Price-Pummeled Consumers Find Solace in HealthTech

Price-Pummeled Consumers Find Solace in HealthTech

If you’re feeling a bit more stressed out about making ends meet nowadays, there’s good reason.

Perusing the headlines on PYMNTS this week doesn’t exactly inspire confidence. Inflation is at a 40-year high. Close to two-thirds of us are living paycheck to paycheck and struggling to pay the bills. And those of us who aren’t just getting by are rapidly becoming inured to the sticker shock that happens whenever we take a glance at our grocery receipts and discover that the cost of a dozen eggs seems to be hovering somewhere between absurd and stratospheric.

Price-Pummeled Consumers Find Solace in HealthTech

“PYMNTS’ research finds that 92% of consumers have noticed higher product prices, while 74% saw increases in their monthly bills,” PYMNTS found in “New Reality Check: The Paycheck-to-Paycheck Report,” a collaboration with LendingClub. “Consumers across all income levels cited increases in products or bills at similar rates, but financially struggling consumers were more likely to consider such increases to be widespread and distressing.”

Read more: 60% of US Consumers Have Cut Spending Due to Inflation

In response, 55% of consumers surveyed have limited spending capacity, 49% have shifted their shopping preferences, and 66% of them living paycheck to paycheck have cut spending. And while it’s true that we’ve gotten a bit of a reprieve on gas prices lately, all that widespread distress is still, well, widespread and distressing.

And to top it all off, the holidays are fast approaching.

We need a break. Stat.

Time to rest and recharge and maybe just catch up on “House of the Dragon” if we can ever find the remote. Amazon feels our pain, apparently. And although they’d rather we watch “Lord of the Rings: The Rings of Power,” they’re introducing an “Alexa, find my remote” feature. At last.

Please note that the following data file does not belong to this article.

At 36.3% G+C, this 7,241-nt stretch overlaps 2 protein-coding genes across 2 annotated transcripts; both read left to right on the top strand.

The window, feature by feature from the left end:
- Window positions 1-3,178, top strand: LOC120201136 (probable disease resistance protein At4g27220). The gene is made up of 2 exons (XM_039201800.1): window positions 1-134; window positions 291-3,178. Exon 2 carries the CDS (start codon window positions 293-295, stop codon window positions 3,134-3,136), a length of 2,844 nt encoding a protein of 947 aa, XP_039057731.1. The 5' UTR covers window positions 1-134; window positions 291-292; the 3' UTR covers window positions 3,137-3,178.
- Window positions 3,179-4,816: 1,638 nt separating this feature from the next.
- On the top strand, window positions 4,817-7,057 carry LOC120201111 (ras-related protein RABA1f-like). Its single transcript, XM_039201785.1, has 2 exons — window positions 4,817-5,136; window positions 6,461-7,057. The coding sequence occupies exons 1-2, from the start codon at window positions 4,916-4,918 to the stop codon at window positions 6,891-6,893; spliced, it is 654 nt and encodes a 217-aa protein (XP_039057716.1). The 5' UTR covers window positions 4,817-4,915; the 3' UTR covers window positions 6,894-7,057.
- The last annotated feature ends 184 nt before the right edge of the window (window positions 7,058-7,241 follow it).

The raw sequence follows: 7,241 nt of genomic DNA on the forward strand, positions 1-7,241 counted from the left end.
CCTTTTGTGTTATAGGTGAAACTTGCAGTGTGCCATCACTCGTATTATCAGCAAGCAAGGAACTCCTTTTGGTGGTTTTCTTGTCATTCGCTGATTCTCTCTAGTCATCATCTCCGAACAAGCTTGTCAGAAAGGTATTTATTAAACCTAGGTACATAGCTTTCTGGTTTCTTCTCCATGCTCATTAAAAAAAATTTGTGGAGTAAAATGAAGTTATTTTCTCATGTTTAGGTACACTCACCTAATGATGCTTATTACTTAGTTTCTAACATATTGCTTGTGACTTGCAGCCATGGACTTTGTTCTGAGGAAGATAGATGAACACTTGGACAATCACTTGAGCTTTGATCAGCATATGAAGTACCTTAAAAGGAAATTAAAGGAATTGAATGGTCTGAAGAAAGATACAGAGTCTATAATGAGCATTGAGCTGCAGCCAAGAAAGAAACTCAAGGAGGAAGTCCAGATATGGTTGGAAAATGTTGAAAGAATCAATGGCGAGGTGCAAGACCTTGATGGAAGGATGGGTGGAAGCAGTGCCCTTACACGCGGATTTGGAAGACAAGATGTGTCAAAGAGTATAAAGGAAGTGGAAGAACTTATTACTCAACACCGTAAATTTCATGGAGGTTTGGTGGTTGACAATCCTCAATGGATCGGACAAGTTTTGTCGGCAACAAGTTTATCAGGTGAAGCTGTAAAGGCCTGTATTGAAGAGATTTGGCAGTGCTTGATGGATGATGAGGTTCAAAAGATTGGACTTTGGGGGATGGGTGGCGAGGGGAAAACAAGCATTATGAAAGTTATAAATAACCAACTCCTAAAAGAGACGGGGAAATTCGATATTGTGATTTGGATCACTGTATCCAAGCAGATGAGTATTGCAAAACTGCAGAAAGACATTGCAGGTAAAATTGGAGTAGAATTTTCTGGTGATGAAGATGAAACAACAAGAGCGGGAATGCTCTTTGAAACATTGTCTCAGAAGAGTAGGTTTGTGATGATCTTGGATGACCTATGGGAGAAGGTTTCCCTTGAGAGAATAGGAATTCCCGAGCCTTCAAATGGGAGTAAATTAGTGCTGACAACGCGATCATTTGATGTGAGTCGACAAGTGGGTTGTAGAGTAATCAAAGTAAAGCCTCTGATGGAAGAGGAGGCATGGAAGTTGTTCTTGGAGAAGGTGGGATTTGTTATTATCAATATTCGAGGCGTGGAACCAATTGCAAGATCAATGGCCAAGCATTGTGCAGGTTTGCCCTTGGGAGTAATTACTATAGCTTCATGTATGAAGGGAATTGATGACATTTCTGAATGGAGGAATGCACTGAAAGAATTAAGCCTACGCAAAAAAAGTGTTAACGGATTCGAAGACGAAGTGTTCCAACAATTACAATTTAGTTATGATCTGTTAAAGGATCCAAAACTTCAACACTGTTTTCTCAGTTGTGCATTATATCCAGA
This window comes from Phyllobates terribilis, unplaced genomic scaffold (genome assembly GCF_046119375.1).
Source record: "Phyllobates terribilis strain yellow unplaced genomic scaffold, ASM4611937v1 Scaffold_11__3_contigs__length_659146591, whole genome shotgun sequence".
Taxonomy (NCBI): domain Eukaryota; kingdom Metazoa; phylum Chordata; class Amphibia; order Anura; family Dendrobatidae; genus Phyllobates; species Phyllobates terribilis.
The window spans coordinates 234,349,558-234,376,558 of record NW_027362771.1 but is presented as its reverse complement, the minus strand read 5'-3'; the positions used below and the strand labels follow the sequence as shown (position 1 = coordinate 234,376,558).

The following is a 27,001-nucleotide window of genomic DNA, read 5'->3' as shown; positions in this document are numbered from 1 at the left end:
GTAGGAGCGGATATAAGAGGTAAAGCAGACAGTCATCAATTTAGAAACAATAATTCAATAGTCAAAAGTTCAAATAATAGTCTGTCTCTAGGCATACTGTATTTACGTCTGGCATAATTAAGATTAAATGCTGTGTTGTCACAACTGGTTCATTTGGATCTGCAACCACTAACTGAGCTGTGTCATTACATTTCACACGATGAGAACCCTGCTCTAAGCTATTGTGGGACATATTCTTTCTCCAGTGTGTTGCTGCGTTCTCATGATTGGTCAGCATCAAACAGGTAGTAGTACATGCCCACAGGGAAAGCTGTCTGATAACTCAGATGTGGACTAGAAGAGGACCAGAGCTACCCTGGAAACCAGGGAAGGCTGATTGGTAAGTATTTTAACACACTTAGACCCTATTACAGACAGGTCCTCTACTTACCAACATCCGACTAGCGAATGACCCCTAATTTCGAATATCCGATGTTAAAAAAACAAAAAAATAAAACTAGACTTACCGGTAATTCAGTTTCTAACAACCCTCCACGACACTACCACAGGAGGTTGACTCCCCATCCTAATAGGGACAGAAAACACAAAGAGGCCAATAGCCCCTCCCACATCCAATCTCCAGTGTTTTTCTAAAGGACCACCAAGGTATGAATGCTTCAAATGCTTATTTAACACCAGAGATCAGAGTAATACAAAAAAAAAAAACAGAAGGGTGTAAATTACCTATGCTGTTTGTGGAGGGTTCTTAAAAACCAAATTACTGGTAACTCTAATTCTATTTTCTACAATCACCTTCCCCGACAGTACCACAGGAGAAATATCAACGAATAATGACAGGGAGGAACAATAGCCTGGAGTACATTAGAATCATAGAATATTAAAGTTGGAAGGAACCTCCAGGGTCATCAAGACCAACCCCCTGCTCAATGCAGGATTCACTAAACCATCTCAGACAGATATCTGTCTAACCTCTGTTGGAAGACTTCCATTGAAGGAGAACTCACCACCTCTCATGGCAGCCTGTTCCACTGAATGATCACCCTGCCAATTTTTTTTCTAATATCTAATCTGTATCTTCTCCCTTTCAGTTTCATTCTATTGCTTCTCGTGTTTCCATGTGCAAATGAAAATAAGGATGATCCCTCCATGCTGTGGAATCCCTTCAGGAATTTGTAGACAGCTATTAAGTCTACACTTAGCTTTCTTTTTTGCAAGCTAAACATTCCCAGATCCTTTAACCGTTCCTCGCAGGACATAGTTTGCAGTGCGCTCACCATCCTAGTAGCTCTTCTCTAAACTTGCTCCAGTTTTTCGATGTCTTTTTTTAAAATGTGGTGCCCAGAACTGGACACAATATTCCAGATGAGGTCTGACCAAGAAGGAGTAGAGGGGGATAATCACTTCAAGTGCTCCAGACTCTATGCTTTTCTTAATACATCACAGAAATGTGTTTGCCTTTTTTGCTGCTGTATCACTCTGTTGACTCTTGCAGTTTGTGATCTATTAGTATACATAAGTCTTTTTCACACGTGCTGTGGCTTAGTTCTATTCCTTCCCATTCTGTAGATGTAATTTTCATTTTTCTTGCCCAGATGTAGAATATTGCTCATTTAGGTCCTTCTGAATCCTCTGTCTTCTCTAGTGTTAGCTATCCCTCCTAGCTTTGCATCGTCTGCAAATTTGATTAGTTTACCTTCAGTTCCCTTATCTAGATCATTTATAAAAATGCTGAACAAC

We aren’t the only ones, it seems. Another PYMNTS study — noting that a full 148 million U.S. consumers used some sort of preventative healthcare technology in August alone — found that mental health apps were far and away the biggest growth area in a booming segment.

Price-Pummeled Consumers Find Solace in HealthTech

Connected Wellness: What’s Next in the Connected Economy,” a PYMNTS and CareCredit collaboration, found that 31% of consumers surveyed used mental health apps.

“The share of consumers using mental health tools like meditation apps and mood boosters is up 32% from November 2021, while their use of wearables like Fitbit and Apple Watch to track vitals increased just 17% in that time,” the study stated.

We’ll be the first to admit that a guided meditation on Headspace doesn’t have the same restorative appeal as, say, sipping a Negroni on the Amalfi Coast. But at a time when the price of everything from ordering a pizza via an aggregator to flying to Naples on Aer Lingus (and $3.50 for a dozen eggs!?!) has us regretting our life choices, we’ll take whatever relief we can get.